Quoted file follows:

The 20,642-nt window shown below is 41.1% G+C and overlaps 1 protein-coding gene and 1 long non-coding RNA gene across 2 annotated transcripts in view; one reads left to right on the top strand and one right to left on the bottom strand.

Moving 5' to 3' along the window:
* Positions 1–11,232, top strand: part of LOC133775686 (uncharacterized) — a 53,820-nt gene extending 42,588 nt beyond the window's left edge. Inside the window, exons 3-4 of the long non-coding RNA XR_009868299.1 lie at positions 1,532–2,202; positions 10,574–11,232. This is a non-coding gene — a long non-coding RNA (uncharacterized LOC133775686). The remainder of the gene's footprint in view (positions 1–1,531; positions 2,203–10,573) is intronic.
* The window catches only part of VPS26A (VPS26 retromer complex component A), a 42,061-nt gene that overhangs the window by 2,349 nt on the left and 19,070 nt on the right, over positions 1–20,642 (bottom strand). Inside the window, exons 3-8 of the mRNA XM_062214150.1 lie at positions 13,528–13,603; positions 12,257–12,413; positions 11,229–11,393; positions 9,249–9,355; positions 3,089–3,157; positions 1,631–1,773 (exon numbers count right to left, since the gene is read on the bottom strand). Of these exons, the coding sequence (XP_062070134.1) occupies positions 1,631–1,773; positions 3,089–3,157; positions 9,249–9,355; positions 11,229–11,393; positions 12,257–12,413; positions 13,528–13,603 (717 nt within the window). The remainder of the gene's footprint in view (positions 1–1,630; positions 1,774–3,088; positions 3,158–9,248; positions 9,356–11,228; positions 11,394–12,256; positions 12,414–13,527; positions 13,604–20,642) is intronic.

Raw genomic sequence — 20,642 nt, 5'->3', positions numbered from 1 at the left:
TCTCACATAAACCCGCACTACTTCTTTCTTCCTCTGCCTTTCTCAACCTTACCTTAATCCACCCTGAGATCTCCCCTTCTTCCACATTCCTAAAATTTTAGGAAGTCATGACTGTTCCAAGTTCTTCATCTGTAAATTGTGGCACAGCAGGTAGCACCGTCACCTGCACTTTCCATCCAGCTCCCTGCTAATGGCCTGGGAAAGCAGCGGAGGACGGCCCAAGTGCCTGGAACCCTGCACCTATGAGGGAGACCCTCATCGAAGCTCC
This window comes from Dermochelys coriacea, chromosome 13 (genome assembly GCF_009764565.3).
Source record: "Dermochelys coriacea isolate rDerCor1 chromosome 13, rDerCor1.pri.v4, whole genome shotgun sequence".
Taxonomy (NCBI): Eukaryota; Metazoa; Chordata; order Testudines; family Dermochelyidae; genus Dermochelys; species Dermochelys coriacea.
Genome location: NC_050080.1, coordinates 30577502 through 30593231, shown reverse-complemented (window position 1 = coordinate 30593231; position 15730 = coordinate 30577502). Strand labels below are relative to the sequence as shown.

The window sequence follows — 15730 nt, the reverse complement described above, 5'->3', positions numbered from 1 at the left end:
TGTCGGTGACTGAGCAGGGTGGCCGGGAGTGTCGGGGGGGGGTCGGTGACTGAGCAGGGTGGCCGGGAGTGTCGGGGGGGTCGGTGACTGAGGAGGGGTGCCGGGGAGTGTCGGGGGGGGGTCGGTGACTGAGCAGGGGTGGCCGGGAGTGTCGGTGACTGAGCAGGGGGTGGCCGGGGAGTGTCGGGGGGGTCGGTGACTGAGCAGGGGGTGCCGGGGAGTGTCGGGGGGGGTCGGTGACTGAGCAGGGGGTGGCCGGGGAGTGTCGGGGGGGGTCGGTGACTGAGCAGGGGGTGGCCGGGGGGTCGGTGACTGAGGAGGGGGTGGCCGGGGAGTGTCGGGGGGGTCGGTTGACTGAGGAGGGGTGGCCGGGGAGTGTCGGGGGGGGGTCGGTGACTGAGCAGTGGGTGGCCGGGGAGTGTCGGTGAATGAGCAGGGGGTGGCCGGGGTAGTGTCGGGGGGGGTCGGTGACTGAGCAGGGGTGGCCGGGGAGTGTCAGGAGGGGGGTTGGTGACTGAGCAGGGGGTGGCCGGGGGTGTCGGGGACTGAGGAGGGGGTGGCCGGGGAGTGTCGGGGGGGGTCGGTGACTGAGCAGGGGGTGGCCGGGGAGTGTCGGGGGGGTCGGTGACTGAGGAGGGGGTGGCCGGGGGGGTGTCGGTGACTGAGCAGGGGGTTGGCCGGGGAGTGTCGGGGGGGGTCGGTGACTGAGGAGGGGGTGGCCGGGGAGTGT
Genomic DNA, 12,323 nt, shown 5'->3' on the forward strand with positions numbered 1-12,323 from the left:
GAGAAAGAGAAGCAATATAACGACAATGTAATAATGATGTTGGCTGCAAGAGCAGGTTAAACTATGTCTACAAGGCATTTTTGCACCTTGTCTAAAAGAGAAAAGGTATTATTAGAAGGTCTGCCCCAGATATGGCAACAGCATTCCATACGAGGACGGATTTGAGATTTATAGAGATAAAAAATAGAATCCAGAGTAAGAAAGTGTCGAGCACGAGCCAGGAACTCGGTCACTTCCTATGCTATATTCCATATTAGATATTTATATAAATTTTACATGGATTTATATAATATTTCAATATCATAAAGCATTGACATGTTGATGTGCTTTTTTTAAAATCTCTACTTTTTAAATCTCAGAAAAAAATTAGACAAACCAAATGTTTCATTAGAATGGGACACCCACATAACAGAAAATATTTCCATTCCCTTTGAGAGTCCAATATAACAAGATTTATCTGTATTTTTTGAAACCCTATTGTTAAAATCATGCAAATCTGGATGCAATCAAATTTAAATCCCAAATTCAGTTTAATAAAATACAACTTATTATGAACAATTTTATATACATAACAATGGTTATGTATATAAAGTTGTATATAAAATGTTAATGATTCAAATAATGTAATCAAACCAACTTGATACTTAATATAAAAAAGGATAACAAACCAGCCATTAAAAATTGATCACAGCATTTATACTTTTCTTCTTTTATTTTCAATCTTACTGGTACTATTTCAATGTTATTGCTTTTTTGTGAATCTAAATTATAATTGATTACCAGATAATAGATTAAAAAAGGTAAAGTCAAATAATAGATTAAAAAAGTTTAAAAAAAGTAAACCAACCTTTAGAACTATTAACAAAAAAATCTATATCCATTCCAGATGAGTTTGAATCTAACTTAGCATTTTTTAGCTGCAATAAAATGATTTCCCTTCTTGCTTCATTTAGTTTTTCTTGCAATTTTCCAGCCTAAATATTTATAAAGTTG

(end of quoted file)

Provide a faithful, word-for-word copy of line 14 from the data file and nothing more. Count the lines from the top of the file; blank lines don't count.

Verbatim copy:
GAGAAAGAGAAGCAATATAACGACAATGTAATAATGATGTTGGCTGCAAGAGCAGGTTAAACTATGTCTACAAGGCATTTTTGCACCTTGTCTAAAAGAGAAAAGGTATTATTAGAAGGTCTGCCCCAGATATGGCAACAGCATTCCATACGAGGACGGATTTGAGATTTATAGAGATAAAAAATAGAATCCAGAGTAAGAAAGTGTCGAGCACGAGCCAGGAACTCGGTCACTTCCTATGCTATATTCCATATTAGATATTTATATAAATTTTACATGGATTTATATAATATTTCAATATCATAAAGCATTGACATGTTGATGTGCTTTTTTTAAAATCTCTACTTTTTAAATCTCAGAAAAAAATTAGACAAACCAAATGTTTCATTAGAATGGGACACCCACATAACAGAAAATATTTCCATTCCCTTTGAGAGTCCAATATAACAAGATTTATCTGTATTTTTTGAAACCCTATTGTTAAAATCATGCAAATCTGGATGCAATCAAATTTAAATCCCAAATTCAGTTTAATAAAATACAACTTATTATGAACAATTTTATATACATAACAATGGTTATGTATATAAAGTTGTATATAAAATGTTAATGATTCAAATAATGTAATCAAACCAACTTGATACTTAATATAAAAAAGGATAACAAACCAGCCATTAAAAATTGATCACAGCATTTATACTTTTCTTCTTTTATTTTCAATCTTACTGGTACTATTTCAATGTTATTGCTTTTTTGTGAATCTAAATTATAATTGATTACCAGATAATAGATTAAAAAAGGTAAAGTCAAATAATAGATTAAAAAAGTTTAAAAAAAGTAAACCAACCTTTAGAACTATTAACAAAAAAATCTATATCCATTCCAGATGAGTTTGAATCTAACTTAGCATTTTTTAGCTGCAATAAAATGATTTCCCTTCTTGCTTCATTTAGTTTTTCTTGCAATTTTCCAGCCTAAATATTTATAAAGTTG